WATCH: Leaked - biggest water bill in Cape Town

01 March 2017 - 09:27 By FARREN COLLINS

An underground pipe burst that was only traced after almost six weeks has led to a water bill of R119,000 for a Cape Town citizen.

As a result of the leak, the man is likely to be Cape Town's highest water consumer, according to a list published by the city council.

The property owner in Haywood Road in Crawford is classified by the council as the city's greediest consumer at 702,000 litres a month.

But neighbour Saleem Gamza said the man being held responsible was not aware that water was leaking underneath his property until he received a bill.

The city only checked his meter at the end of January.

"I know the house and it is not their fault [that] an underground pipe burst," Gamza told The Times, declining to identify his neighbour.

"It was only after their meter was checked and the bill came did they know there was a problem.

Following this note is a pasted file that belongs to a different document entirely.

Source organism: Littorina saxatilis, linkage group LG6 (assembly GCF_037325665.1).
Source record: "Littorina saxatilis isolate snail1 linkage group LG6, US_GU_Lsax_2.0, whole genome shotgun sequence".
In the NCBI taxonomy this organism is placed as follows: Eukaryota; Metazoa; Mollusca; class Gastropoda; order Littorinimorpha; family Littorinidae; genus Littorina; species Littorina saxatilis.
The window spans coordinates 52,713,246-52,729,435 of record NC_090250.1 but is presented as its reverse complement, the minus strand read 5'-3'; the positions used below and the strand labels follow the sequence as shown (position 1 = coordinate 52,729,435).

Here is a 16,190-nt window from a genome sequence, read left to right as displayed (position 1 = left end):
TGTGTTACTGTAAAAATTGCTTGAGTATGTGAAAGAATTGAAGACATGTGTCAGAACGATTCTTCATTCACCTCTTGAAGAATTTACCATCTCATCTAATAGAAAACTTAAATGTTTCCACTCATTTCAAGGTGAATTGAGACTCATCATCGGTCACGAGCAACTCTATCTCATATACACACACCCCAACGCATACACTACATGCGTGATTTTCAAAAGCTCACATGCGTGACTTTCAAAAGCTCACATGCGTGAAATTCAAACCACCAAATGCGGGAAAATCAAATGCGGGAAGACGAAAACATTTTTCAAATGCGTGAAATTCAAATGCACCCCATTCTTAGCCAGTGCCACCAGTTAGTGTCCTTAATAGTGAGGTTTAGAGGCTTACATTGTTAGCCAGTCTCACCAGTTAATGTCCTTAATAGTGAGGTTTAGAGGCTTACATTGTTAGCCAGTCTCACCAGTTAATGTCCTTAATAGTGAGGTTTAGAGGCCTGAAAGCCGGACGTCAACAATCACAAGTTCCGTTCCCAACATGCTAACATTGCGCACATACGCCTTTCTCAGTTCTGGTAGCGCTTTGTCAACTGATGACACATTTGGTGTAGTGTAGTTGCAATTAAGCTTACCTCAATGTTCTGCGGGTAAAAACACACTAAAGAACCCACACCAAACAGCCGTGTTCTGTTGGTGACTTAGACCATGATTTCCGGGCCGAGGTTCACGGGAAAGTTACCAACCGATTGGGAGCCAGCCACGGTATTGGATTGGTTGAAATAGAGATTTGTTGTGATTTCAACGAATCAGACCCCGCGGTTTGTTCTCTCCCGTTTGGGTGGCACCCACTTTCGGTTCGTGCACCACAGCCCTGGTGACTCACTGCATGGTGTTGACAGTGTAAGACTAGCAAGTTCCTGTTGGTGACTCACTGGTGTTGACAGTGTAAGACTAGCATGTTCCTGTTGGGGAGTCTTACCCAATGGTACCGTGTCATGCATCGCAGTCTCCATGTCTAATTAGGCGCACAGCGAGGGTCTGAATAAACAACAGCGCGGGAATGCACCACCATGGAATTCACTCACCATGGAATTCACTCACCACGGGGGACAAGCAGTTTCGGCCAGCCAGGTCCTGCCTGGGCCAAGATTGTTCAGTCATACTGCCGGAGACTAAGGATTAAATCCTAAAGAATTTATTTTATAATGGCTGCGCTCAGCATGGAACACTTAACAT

"The city told them they couldn't do anything because it [the pipe] was on private property and so they had to get a plumber in to fix it.

"This man is stressing. He feels embarrassed, guilty and victimised, and has concerns over how to pay the bill."

Gamza said that if the city had checked the man's meter when it was scheduled to, the problem would have been detected earlier.

On Monday the city released a list of street names of the top 100 residential water consumers.

According to the list, the five worst perpetrators were in Crawford, Manenberg, Lansdowne and Bishopscourt, all using more than 500,000 litres a month.

Gamza is of the view that the city had "intruded on our privacy by naming the streets. People are hurling abuse at us and it's not fair."

Moegamad Robertson of Boundary Road in Lansdowne said most of the properties on the 300m stretch of road were owned by Muslim families who lived in large groups - but not big enough to get through the 557,000 litres the city claimed one home was using.

"My mom rents her property to four families and her water bill was high at R11,000," Robertson said.

The city council could only refer The Times to a city by-law which states: "No person may negligently, purposefully or wastefully permit pipes or water fittings to leak."

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